Were you caught up in the Venus Transit kerfuffle? I was and I wasn't. I was to the extent that I was keenly fascinated by what was happening and by its rarity. But I wasn't about to risk my sight to see something like a photograph of a retina with peripatetic blind spot.
I did what I usually do about big events. I read about it. In the June issue of "Astronomy" magazine. Therein is a concise and clear description. "Little black spot---How to view June's rare Venus transit" by Richard Talcott. With ample graphics too. Here are a few transitory tidbits I learned.
1. This actually was the second Venus transit this century. It also occurred in 2004. That one lasted 6 hours and 13 minutes, slightly less than this year"s.
2. Venus transits are rare because Venus' orbit tilts 3.4 degrees to the plane of Earth's orbit. A fact that accounts for Venus usually passing slightly above or below the Sun.
3. The transit was not visible to people in western Africa and eastern South America. Brazil must have been celebrating other activities associated with Venus.
4. Welders had a better chance of seeing it. With a #14 welder's glass that blocks out dangerous ultra-violet and infrared radiation as well as visible light.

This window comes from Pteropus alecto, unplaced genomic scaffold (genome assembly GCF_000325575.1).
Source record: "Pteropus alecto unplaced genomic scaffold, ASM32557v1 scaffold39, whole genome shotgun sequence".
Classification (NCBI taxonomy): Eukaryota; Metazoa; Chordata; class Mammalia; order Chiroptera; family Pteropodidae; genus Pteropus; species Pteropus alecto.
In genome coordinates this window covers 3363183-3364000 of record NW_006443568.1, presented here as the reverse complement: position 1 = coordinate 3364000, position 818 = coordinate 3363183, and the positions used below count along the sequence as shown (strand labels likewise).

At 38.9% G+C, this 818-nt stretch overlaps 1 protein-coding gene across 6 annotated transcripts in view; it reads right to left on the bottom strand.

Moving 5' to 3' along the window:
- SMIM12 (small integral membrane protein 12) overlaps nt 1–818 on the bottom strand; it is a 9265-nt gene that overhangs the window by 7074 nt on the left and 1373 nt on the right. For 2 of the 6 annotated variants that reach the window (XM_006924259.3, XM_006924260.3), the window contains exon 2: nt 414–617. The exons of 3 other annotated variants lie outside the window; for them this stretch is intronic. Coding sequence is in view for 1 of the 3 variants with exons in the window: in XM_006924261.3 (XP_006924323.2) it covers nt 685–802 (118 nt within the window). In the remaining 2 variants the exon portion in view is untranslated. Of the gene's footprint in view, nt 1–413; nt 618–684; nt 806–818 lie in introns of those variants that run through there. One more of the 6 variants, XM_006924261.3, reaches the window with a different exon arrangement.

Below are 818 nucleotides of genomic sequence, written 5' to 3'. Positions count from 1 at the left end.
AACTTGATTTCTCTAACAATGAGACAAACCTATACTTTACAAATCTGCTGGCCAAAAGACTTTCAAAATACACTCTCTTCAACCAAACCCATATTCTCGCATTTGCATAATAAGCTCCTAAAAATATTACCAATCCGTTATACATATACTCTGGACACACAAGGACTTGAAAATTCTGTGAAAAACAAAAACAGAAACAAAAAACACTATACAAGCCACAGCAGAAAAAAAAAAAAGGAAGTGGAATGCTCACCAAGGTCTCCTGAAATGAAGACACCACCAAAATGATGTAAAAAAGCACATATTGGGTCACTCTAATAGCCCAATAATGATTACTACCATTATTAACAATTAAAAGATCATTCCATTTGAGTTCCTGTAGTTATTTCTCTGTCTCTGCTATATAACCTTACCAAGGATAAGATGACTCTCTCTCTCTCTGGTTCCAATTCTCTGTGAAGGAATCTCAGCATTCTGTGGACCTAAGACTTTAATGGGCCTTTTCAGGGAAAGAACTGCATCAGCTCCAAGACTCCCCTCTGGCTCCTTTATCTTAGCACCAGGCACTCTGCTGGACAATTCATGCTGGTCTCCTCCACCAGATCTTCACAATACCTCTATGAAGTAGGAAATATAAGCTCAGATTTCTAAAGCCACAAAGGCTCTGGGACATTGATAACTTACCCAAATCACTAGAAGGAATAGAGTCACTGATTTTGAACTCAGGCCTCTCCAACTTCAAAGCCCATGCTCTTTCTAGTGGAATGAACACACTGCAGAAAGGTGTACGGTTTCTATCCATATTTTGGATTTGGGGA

5. Hubble Space Telescope astronomers viewed the transit by observing sunlight reflected from the Moon. For further clarification of what this means, please text the Adler Planetarium.
6. Viewers who used a Hydrogen-alpha solar filter actually could spot Venus before it crossed the limb (edge) of the Sun. The filter" showed the Sun's chromosphere---the layer of the Sun's atmosphere just above its visible photosphere---and revealed Venus' black disk projected against it."
7. During the transit Venus covered 0.1 % of the Sun's area, reducing the amount of sunlight by the same proportion.
8. Astronomers used #7 fact to detect exoplanets, or planets orbiting other stars.
Let me end by quoting this superb article's peroration: "Observers will have to wait to December 10/11, 2127 to see another Venus transit. Who knows---by then the Cubs just might have won another World Series."
That thought crossed my mind too.
Filed under: science